Tuesday, February 14, 2006

The Hardest Part of My Week.

This moment right here is the one I dread most. 1030 pm the night before clinicals. I picked out my patient at 11am and have been preparing most of the day. But no matter when I pick out the patient or how much time I give myself to prepare, I never manage to get to bed before 11pm.

That's usually not so bad, but I have to be up before 5am in order to get ready and commute. I pity my classmates that have to drive over an hour. After 10 pm, I start thinking of the time in "possible hours of sleep remaining".

I have just completed a pathology card, a bunch of drug cards, and a ridiculously meticulous set of care plans (that aren't nearly so strictly categorized in real life). I am ready to give a report on everything in the morning from memory. I am very tired. I am going to take a shower in about 3 minutes, then climb into bed and hope I fall asleep quickly. Sometimes that's hard to do, because my anxiety about needing to fall asleep as soon as possible keeps me from my goal. I get stuck in a quasi-conscious mental loop. Only thing to do then is get up and pace for a while until my brain untangles.

I'm not a bad student. (I ended up making an A on that last Patho test by the way.) But I feel like there is no way to be fully and comfortably prepared for any given day at the hospital. There aren't enough hours. Even if you start early, your requirements somehow expand to fill the time. (I admire those working-mom-students. How the hell do they do it?) I can only hope that I retain everything that I cram into my brain on nights like these, so it eventually becomes less work. I have the suspicion that won't happen, however. Just when you get comfortable in school, they start pushing you more. Instructor Sarcastic pushes me daily.

So. Bedtime. I could talk more, but I'd be cheating myself out of sleep.

Wednesday, February 8, 2006

My vein runneth over

Another day at the hospital. I've given tons of insulin sofar, handed out pills, hung fluids. Nothing new. But I'm super-jealous of my classmate; she got to start her first IV today!

The lady she stuck was such a good sport about it too, what with the five students and teacher all hovering over her. Very obvious we hadn't done it before. FYI, anytime someone asks if it's your first time to start an IV, you always say "Oh no, I've done this lots of times in the lab", which is true. (Or, like Carter on ER all those years ago... "I'd be disgusted to tell you how many time's I've done this." Ha.)

Plastic arms are great and all to practice on; you keep sticking them over and over and no one complains. But actually sticking a person's arm is very different. For one thing, blood comes out. Gotta push down on the vein or it will spurt all over the place. Which happened. Yipes! Also, needles hurt real people, veins roll, and those stupid safety needles can be cumbersome. But anyway, I'm just excited about the whole "new experience" thing. And after seeing someone else start the IV, I don't feel nearly as apprehensive about starting one myself. My classmate did really well.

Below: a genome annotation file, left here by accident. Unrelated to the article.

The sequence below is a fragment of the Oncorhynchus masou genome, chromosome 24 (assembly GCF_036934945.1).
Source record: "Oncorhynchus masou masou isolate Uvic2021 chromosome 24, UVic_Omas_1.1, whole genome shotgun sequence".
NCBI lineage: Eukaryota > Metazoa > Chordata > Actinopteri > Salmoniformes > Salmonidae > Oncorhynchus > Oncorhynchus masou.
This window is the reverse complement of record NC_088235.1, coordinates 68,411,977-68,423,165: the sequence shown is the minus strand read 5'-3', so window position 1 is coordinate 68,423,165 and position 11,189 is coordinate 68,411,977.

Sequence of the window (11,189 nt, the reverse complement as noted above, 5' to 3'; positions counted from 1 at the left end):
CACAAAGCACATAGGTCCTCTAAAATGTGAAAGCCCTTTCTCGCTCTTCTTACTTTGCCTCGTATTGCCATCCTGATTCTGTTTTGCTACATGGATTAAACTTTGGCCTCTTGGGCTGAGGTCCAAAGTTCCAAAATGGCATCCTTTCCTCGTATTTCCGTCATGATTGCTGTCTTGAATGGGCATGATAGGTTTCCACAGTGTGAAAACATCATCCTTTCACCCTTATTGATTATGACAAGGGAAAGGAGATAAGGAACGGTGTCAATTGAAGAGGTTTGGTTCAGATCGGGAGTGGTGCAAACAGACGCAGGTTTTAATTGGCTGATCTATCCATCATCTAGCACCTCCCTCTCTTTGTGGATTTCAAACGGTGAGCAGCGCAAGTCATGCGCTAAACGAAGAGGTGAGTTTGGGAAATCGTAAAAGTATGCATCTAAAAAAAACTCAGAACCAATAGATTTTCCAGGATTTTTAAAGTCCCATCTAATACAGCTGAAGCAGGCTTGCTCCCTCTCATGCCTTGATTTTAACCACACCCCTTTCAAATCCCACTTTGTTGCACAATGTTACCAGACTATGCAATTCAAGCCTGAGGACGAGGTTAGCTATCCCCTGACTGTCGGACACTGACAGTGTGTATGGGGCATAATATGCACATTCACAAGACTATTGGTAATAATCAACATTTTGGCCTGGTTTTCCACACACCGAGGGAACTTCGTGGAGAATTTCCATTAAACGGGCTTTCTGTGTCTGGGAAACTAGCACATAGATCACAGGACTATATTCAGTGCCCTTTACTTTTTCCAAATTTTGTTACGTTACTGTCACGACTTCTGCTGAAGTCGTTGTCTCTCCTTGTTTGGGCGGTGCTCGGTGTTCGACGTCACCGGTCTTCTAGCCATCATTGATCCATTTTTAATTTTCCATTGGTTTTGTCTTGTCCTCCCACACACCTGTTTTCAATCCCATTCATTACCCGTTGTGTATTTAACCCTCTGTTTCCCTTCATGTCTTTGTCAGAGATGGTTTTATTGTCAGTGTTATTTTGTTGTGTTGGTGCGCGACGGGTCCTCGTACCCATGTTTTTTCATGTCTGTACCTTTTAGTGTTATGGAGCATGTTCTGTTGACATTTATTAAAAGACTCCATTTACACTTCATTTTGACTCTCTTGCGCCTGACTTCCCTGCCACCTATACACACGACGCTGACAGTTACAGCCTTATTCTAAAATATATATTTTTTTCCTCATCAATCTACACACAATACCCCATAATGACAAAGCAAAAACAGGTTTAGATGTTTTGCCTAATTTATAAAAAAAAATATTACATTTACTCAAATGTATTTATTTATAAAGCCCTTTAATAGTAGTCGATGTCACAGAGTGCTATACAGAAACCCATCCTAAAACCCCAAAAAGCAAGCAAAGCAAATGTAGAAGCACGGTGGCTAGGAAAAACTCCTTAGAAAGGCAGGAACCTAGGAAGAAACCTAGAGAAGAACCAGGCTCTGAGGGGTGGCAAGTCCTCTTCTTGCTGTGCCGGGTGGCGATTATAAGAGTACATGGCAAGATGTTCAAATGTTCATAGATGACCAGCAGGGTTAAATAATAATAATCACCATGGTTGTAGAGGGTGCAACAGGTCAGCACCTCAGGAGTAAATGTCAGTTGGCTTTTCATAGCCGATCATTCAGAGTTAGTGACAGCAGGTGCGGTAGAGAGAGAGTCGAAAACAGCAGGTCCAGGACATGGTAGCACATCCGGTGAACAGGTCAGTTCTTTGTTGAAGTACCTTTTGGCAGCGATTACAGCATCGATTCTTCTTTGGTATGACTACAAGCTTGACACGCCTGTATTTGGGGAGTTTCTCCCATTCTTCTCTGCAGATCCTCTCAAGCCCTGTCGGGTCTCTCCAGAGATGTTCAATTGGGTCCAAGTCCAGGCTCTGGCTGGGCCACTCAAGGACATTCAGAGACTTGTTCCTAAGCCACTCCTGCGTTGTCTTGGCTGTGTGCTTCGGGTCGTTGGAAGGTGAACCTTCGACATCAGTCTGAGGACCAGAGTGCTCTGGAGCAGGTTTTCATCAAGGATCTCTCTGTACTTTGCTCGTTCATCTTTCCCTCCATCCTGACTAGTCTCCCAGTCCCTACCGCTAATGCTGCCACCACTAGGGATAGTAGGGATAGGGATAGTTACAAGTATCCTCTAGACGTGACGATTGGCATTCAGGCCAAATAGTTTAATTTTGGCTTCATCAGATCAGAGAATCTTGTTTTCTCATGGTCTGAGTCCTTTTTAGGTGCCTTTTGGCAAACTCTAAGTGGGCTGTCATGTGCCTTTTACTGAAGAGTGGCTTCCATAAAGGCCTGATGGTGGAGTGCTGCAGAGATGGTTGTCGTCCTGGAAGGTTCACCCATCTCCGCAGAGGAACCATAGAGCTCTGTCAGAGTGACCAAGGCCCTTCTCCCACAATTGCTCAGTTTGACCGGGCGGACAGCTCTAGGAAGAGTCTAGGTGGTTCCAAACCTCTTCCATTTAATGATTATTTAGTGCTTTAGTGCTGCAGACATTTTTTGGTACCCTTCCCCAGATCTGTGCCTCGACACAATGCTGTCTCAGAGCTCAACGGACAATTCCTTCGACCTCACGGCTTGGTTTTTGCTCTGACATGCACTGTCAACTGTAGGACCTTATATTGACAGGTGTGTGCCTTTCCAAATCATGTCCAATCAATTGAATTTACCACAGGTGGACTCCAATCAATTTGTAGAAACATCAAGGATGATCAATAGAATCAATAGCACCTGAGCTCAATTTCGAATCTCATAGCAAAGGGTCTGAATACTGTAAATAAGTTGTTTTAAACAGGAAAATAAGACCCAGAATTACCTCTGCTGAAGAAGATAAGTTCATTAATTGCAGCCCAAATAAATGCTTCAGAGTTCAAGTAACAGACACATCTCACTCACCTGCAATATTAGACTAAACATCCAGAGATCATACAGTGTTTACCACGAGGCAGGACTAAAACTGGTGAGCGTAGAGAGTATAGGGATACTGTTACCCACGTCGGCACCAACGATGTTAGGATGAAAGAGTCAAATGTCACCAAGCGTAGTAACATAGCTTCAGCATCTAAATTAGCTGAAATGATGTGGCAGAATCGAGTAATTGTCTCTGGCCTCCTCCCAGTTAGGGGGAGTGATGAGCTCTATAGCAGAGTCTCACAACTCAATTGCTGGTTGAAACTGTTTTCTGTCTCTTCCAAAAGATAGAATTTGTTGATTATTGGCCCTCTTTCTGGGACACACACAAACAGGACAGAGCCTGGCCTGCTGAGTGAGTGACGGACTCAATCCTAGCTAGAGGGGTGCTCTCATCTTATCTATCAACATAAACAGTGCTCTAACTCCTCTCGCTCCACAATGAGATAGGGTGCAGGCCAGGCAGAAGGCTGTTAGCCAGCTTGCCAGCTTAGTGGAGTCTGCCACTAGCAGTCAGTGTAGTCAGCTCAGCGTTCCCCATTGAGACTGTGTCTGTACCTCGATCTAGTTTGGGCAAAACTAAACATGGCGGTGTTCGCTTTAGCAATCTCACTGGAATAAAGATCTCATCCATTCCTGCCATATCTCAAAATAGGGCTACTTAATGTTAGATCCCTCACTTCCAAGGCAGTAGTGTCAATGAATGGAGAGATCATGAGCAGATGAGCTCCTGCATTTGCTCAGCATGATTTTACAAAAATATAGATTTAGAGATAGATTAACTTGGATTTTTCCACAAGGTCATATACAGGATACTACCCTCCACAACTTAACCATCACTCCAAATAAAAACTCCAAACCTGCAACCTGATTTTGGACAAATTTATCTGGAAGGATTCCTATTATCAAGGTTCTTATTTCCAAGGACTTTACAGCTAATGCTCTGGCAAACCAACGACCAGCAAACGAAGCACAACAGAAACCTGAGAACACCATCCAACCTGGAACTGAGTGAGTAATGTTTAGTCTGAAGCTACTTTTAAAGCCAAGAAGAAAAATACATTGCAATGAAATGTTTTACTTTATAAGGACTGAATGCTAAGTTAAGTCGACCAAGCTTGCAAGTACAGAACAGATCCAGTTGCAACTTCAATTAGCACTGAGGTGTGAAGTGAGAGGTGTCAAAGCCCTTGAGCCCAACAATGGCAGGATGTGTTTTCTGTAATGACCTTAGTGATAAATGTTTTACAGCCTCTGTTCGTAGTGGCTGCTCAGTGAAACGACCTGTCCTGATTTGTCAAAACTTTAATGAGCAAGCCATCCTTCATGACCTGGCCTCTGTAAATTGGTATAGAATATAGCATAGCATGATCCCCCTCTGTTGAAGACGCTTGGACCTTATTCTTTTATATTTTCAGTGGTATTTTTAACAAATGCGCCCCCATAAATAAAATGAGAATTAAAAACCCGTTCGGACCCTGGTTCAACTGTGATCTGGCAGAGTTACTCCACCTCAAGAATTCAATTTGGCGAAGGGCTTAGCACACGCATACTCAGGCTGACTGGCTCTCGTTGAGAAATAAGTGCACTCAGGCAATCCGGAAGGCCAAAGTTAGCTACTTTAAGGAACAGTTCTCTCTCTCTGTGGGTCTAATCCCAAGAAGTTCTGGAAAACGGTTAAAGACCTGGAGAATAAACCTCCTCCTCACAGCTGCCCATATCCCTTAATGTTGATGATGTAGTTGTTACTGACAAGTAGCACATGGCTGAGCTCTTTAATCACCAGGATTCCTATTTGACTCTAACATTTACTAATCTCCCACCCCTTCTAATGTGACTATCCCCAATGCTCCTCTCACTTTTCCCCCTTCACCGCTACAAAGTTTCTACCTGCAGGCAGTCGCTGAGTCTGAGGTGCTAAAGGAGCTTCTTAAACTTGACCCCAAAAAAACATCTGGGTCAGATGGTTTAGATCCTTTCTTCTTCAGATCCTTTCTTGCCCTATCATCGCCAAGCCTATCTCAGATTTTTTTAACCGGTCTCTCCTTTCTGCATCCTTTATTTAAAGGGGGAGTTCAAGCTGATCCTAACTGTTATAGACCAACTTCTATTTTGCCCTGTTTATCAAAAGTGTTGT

Well, I have test on Friday. I'm about halfway through making my "study scroll". The process of rewriting things is helpful. Hopefully I'll make an A this time.

Saturday, February 4, 2006

The Mysterious Scrolls

First test in each class went well enough. I did very well in Pharmacology and Lab, but only made an 84 in Med-Surg. (Not acceptable. Everyone always says C=RN, but I for one won't stand for less than B's. Going to have to change my study strategy.)

Everyone came out of the classroom with their eyes bugged out. "It was so hard!" Instructor Sarcastic grinned mischievously at these comments. She told me she was proud of my score, seeing as it was such a "good test". Argh! I asked my classmates about their grades. More than a few failed, and everyone else was in the 80's or so.... except for one of my good friends. She made a 104!! I was shocked, but very proud of her. I had to know her secret... how had she gained the advantage?

She and her partner looked at me with grins. "Butcher paper", they said.


I came over to their house later that evening to study. My friend went to the back to retrieve a tube of paper which she unfurled before me. The entire surface was covered in tiny, hand-written class notes. Drugs were organized by category and lines connected important information in a kind of hierarchy. The thing must have been 24 square feet. I was impressed. I can't see the thing being a useful reference in the classroom, but the very act of copying and visually organizing the information presented in the books and slides created an interesting mental map of the subject.
I laughed and asked if they planned to build an entire library over the semester. "You should hand them down to other students when you graduate. Call them the Mysterious Scrolls of the Second Order" (By which I was referring to the second level of clinicals). Of course, I have now purchased my own expanse of white paper to write notes on. It'll be an experiment for the next exam's material; can scroll-writing and diagramming help a visual learner like myself? We'll see.

I'm going to be honest, I have more than one motive for wanting to improve my grades. Sure, I want to be good at what I do. But part of me also wants to prove myself to Instructor Sarcastic. Most instructors say things to upset you once in a while. But when Instructor Sarcastic says them, I can really tell she's trying to push me, not discourage me. I just... like her. I don't want her to think of me as average. Whether or not she likes me back isn't such a big deal. But I want her respect. I want her to have confidence in me. She's one of those people you just want to please.
If I can earn her respect, I know I'll be a good nurse. If I set my standards at her level, I can't go wrong. Have any of you had a teacher like that before?